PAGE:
Construction Machinery: Investing Essentials

The construction machinery industry, and what investors need to know about it.

Aug 1, 2014 at 11:09AM

If you have ever gone by a construction site and looked in awe at the heavy machinery on display, then you will already be familiar with some of the biggest names in the construction machinery sector. Companies like Caterpillar (NYSE:CAT), Deere (NYSE:DE), and Manitowoc (NYSE:MTW) are all household names, and if something big is being built, somewhere, then you can bet they will have a hand in it. The construction machinery sector can be difficult to invest in, mainly because its fortunes can fluctuate wildly with the economy. But it can also be highly rewarding if you get the timing right. Here is what you need to know before investing in the industry.

What is the construction machinery industry?

Cons

Caterpillar. Source: The Motley Fool

Simply put, the construction machinery industry covers companies that produce machinery for use in civil engineering projects. The most visible components of the sector tend to be excavators, cranes, and earth movers on building sites. But engineering projects also encompass activities as diverse as mining, dam construction, water and waste-water systems, bridges, ports, and tunnels.

In other words, you shouldn't just think of the sector as an investment play on commercial building activity because a large number of the engineering activities listed above will be public infrastructural projects -- a point I will return to later.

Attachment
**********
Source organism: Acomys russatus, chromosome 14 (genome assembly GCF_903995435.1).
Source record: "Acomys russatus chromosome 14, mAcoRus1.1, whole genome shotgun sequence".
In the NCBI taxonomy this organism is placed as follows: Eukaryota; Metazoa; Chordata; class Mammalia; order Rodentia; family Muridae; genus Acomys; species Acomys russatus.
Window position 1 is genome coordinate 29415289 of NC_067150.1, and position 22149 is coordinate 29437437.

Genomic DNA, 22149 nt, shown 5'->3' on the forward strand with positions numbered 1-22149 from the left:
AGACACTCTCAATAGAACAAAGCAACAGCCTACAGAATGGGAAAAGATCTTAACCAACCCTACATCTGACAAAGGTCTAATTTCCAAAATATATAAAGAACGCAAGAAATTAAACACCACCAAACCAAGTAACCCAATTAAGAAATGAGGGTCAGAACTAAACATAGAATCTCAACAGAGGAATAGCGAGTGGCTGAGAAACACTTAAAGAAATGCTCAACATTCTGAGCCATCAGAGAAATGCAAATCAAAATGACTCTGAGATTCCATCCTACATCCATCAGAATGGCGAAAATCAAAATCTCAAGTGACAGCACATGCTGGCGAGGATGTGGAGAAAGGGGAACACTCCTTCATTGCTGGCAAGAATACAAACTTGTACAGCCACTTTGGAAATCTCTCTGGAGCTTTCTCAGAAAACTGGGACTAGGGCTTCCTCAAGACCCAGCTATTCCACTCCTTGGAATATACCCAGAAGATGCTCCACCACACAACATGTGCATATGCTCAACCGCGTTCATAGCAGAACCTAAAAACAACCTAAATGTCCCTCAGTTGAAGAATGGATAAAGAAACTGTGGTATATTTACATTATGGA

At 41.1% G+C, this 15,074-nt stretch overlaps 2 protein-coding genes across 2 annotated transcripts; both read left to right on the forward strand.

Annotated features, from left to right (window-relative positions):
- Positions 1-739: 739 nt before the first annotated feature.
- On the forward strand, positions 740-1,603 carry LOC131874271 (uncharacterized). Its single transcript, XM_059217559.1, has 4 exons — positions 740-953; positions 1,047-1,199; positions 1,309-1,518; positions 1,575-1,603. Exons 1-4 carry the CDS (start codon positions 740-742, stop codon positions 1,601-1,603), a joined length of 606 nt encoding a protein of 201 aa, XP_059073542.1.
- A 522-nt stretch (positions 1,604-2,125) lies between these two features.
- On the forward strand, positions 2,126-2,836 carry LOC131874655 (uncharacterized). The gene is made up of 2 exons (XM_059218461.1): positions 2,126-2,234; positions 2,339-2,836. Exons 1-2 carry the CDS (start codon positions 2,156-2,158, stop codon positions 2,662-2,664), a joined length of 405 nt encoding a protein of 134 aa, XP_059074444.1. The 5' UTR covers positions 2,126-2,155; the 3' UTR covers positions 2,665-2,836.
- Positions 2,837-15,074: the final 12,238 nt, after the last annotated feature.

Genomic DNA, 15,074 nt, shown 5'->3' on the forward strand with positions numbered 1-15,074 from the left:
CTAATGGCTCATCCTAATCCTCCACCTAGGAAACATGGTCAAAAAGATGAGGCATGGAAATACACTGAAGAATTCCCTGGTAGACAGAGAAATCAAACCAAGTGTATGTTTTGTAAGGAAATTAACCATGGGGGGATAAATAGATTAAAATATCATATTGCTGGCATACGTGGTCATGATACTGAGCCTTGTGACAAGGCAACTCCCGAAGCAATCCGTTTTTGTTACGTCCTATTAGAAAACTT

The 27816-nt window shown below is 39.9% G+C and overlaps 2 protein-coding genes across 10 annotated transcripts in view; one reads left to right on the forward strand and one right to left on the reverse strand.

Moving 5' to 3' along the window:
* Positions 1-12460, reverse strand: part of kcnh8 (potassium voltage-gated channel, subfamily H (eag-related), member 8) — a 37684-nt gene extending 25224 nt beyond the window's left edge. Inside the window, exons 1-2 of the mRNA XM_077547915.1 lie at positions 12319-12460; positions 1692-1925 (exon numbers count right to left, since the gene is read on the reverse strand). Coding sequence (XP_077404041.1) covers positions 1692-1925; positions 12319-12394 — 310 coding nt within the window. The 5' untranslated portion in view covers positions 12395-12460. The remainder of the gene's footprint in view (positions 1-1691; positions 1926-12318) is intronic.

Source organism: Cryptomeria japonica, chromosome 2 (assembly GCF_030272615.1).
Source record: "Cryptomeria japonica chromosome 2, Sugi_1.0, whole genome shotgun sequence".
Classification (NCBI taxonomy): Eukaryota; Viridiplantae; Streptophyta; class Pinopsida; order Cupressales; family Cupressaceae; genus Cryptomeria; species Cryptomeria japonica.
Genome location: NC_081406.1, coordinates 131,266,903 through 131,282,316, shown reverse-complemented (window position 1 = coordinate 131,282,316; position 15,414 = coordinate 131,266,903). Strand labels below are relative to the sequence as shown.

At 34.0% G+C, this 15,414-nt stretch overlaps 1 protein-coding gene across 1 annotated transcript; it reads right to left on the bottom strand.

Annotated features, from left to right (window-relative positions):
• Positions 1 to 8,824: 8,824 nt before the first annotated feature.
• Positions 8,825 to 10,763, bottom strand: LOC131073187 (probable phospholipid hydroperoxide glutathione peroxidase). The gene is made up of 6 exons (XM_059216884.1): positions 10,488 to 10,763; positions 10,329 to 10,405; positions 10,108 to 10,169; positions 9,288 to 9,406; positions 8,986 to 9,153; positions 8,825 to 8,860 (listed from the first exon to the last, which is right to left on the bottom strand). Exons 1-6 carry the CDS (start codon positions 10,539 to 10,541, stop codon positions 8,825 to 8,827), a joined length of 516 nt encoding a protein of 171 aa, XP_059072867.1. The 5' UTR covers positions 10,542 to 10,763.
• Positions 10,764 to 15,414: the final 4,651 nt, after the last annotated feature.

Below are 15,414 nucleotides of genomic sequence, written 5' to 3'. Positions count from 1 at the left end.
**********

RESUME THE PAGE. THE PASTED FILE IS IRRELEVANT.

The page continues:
How big is the construction machinery industry?

According to International Construction magazine's Yellow Table, revenue for the top 50 construction machinery firms came in at $163 billion in 2013. Here is a breakdown of construction equipment revenues from the 10 leading players.

Company 2013 Construction Equipment Revenue ($B) Share of Total
Caterpillar 31.0 19.0%
Komatsu 17.6 10.8%
Volvo Construction Equipment 8.1 5.0%
Hitachi Construction Machinery 7.9 4.9%
Liebherr 7.5 4.6%
Terex 7.1 4.3%
Zoomlion 6.1 3.7%
Sany 6.1  3.7%
Deere 5.9 3.6%
Doosan Group 5.3 3.2%

Source: International Construction magazine's Yellow Table

To put this list into context the current market capitalization of the two U.S. companies in the list is $63 billion for Caterpillar, and $31 billion for Deere -- although not all of their activities encompass construction machinery.

How does the construction machinery industry work?

Manufacturers tend to use distributors to get their products to end customers. This can cause some variability in sales for manufacturers like Caterpillar, as sometimes distributors will buy too much machinery, which they will then need to sell off in subsequent quarters. Conversely, distributors may buy too little machinery in previous quarters, which then needs to be corrected by placing large equipment orders.

In other words, revenue and orders at companies like Joy Global (NYSE:JOY)(largely mining equipment), Komatsu (NASDAQOTH:KMTUF), Caterpillar, and Deere can vary a lot from quarter to quarter depending on their distributors buying patterns, and ultimately, end-market demand. This adds to the unpredictability in the industry.

What are the drivers of the construction machinery industry?

The industry tends to be, what the investment industry calls "cyclical." In other words, its fortunes are largely dependent on the economy. When the going is good, investment in construction activity takes place. When economic growth starts to falter, construction plans get shelved and orders for machinery dry up.

Cons

Construction machinery. Source: The Motley Fool 

But in previous recessions governments across the globe have stepped up and invested in large-scale public projects (roads, public infrastructure, ports, etc.) as a way of supporting economic growth when the private sector is weakening. This type of public investment has, traditionally, helped reduce the cyclicality of the industry. For example, China's response to the last recession was to launch a $586 billion stimulus plan to be spent largely on national infrastructure and social welfare projects -- something that undoubtedly helped to reduce the pain for the construction machinery industry in the recession.